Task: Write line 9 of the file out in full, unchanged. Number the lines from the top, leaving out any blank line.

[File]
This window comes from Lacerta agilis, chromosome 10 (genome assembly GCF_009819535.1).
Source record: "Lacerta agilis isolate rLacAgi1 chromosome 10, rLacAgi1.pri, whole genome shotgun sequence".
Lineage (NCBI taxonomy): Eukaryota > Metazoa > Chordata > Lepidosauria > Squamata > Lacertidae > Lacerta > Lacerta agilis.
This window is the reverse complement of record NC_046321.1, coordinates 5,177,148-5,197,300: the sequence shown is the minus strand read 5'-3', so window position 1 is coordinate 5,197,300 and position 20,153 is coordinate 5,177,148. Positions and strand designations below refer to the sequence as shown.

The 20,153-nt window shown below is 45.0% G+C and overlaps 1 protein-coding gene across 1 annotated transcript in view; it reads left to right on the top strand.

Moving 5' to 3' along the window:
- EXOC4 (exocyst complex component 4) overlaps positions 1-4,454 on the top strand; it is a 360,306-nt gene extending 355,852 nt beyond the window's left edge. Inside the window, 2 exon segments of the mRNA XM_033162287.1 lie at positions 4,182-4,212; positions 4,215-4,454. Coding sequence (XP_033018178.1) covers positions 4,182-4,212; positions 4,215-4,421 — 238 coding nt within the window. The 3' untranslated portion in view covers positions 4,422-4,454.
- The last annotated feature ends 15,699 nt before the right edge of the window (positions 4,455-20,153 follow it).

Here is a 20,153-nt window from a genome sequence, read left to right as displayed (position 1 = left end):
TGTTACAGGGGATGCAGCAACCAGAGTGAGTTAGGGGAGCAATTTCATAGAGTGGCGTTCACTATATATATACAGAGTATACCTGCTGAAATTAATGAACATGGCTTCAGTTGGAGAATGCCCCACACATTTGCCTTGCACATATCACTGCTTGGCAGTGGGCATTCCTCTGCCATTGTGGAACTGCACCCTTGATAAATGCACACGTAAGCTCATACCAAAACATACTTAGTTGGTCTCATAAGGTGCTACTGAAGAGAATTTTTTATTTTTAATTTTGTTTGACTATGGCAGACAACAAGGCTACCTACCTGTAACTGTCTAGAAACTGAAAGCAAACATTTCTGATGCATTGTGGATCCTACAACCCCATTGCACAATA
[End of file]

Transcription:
Here is a 20,153-nt window from a genome sequence, read left to right as displayed (position 1 = left end):